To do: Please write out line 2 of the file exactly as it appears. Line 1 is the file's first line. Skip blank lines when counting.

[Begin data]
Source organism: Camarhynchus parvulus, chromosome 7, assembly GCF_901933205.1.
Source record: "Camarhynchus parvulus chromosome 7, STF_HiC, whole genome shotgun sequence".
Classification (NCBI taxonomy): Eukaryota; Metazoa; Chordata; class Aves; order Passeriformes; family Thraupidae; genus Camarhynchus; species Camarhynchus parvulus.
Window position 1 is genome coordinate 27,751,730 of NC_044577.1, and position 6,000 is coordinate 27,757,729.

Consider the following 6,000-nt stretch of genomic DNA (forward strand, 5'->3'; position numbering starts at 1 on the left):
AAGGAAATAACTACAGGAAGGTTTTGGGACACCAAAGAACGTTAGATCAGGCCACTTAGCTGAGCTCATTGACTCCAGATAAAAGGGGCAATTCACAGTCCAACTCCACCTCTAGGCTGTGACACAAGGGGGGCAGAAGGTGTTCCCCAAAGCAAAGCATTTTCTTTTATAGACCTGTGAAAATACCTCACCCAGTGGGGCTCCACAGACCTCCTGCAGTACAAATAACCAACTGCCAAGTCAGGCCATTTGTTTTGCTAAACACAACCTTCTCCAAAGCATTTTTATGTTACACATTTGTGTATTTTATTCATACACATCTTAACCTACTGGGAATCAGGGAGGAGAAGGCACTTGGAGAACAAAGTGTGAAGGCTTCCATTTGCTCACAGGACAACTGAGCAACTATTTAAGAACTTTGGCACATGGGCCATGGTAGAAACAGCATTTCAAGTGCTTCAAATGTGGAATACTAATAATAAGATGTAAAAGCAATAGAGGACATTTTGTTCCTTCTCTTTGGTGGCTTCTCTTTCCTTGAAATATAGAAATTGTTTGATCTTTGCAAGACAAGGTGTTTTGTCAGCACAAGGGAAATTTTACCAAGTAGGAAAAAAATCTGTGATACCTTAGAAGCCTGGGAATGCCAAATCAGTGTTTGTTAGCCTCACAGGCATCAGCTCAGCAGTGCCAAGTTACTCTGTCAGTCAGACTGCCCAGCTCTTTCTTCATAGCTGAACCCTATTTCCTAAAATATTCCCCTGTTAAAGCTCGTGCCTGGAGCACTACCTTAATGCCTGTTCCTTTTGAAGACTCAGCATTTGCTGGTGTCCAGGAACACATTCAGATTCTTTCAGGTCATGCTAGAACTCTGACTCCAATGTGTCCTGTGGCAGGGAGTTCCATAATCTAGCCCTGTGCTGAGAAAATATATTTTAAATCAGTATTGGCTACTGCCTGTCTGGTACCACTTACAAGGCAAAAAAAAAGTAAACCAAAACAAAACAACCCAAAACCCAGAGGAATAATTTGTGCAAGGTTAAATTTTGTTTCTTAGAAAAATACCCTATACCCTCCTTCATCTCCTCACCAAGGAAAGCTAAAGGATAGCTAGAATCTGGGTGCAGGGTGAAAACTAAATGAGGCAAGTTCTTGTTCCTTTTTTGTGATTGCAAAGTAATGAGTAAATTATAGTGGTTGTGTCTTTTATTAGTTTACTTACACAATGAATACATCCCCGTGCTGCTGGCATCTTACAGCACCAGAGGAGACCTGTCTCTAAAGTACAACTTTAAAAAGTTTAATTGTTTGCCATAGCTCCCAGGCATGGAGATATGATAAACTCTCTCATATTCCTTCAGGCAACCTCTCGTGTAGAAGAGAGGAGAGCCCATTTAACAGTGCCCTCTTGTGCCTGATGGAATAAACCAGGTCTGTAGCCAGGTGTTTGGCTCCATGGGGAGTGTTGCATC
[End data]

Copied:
Source record: "Camarhynchus parvulus chromosome 7, STF_HiC, whole genome shotgun sequence".